Images of America - Bothell
Bothell is a community located north east of Seattle along the shores of the Sammamish River, known as the Squak Slough in the 1800s. White settlers made their way up the river by boat and settled among the less than 200 Native Americans who lived along the river and in the forests surrounding the area. For the first seventeen years the only way to access Bothell was by river travel. When the railroad came to the area in 1887, the railroad added another means of travel. Finally, in 1913, a road was built that linked Bothell to Seattle.
This book tells the story of the settling of Bothell and the creation of a community that included churches, schools, bands, sports teams, and fraternal organizations. You will meet the founding families of the community and learn of the hardships they faced as they cleared and civilized the land along the river. As Bothell grew, the inevitable tensions among town leaders led to political fights and mudslinging in a contentious fight for incorporation in 1909. Bothell's long-standing Fourth of July celebration had an interesting twist in 1910 when the parade and events were influenced by a heavy-weight boxing fight held in Reno, Nevada on July 4th that year.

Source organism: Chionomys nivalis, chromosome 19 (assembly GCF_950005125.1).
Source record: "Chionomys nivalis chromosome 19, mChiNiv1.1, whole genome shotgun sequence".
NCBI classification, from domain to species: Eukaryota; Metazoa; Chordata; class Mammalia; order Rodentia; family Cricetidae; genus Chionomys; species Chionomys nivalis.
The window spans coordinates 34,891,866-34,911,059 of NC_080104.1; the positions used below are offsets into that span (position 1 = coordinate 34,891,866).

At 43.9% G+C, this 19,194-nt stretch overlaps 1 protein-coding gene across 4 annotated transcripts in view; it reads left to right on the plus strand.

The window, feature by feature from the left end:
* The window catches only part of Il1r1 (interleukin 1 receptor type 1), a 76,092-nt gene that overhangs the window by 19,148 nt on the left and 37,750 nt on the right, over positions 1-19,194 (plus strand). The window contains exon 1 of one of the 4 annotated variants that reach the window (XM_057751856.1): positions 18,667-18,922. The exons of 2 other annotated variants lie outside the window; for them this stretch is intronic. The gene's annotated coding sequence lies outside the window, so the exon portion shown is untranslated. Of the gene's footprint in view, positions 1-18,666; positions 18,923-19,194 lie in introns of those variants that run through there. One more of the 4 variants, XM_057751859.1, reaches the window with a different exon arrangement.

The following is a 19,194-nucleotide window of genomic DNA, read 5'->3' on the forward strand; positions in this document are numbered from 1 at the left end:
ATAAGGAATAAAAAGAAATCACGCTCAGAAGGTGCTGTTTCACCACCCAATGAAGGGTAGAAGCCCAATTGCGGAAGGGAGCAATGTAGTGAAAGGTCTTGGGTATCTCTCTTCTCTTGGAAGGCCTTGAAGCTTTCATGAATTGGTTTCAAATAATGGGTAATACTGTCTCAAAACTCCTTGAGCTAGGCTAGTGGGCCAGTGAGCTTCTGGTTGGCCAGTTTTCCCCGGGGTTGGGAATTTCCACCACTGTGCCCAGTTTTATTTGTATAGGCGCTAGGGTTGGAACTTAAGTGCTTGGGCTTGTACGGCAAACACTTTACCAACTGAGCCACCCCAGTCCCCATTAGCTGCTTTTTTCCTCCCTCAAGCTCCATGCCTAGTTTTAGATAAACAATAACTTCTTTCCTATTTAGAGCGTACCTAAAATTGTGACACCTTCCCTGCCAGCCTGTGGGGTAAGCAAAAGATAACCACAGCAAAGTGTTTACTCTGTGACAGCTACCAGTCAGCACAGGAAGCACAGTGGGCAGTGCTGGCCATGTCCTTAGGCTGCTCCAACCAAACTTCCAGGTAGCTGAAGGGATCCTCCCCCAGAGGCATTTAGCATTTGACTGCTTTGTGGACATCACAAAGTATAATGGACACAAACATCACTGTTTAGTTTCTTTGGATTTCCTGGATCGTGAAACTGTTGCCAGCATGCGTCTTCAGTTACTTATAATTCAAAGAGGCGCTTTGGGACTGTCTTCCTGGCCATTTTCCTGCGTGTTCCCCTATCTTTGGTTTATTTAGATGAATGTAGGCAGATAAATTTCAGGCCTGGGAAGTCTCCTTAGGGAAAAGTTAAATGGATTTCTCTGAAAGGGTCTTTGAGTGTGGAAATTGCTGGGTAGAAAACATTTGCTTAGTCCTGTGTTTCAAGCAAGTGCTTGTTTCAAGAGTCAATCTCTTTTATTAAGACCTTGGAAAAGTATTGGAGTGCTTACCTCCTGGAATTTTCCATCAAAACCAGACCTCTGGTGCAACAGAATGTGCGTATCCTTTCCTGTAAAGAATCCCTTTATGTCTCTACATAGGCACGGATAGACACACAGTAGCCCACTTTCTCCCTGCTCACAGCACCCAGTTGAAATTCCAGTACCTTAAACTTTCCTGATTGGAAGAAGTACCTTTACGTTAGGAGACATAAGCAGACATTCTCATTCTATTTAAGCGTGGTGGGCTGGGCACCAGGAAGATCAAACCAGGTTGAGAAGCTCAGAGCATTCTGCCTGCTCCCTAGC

The Bothell book is a collection of 200 photographs. Most of the photographs are from the 1800s and early 1900s. Each photograph tells a story about the town arranged in chapters as follows: Early Settlements, A New Community, Growing Pains, Fourth of July, and Iconic Bothell.
About Margaret Turcott (Seattle, Washington Author)